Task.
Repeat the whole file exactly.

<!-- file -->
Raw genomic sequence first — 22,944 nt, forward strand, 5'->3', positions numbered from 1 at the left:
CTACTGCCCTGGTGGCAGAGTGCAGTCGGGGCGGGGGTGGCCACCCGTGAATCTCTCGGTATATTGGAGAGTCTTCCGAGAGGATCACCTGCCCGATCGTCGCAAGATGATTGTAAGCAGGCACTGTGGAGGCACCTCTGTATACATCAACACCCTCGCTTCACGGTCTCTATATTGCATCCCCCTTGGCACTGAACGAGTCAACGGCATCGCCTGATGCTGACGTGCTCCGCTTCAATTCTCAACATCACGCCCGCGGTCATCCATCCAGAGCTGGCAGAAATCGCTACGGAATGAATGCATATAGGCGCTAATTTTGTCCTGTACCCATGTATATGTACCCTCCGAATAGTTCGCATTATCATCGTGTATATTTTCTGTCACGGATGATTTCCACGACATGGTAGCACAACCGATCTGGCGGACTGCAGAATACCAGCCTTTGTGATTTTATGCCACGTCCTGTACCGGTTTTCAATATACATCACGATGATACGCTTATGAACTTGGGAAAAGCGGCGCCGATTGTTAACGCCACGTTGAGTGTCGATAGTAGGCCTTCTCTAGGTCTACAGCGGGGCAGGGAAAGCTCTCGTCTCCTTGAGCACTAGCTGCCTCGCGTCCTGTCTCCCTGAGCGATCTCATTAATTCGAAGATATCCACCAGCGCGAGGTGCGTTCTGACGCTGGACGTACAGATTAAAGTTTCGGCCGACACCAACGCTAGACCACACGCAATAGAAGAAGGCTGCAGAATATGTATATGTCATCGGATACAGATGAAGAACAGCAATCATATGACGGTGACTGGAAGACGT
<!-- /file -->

Raw genomic sequence first — 22,944 nt, forward strand, 5'->3', positions numbered from 1 at the left:
CTACTGCCCTGGTGGCAGAGTGCAGTCGGGGCGGGGGTGGCCACCCGTGAATCTCTCGGTATATTGGAGAGTCTTCCGAGAGGATCACCTGCCCGATCGTCGCAAGATGATTGTAAGCAGGCACTGTGGAGGCACCTCTGTATACATCAACACCCTCGCTTCACGGTCTCTATATTGCATCCCCCTTGGCACTGAACGAGTCAACGGCATCGCCTGATGCTGACGTGCTCCGCTTCAATTCTCAACATCACGCCCGCGGTCATCCATCCAGAGCTGGCAGAAATCGCTACGGAATGAATGCATATAGGCGCTAATTTTGTCCTGTACCCATGTATATGTACCCTCCGAATAGTTCGCATTATCATCGTGTATATTTTCTGTCACGGATGATTTCCACGACATGGTAGCACAACCGATCTGGCGGACTGCAGAATACCAGCCTTTGTGATTTTATGCCACGTCCTGTACCGGTTTTCAATATACATCACGATGATACGCTTATGAACTTGGGAAAAGCGGCGCCGATTGTTAACGCCACGTTGAGTGTCGATAGTAGGCCTTCTCTAGGTCTACAGCGGGGCAGGGAAAGCTCTCGTCTCCTTGAGCACTAGCTGCCTCGCGTCCTGTCTCCCTGAGCGATCTCATTAATTCGAAGATATCCACCAGCGCGAGGTGCGTTCTGACGCTGGACGTACAGATTAAAGTTTCGGCCGACACCAACGCTAGACCACACGCAATAGAAGAAGGCTGCAGAATATGTATATGTCATCGGATACAGATGAAGAACAGCAATCATATGACGGTGACTGGAAGACGT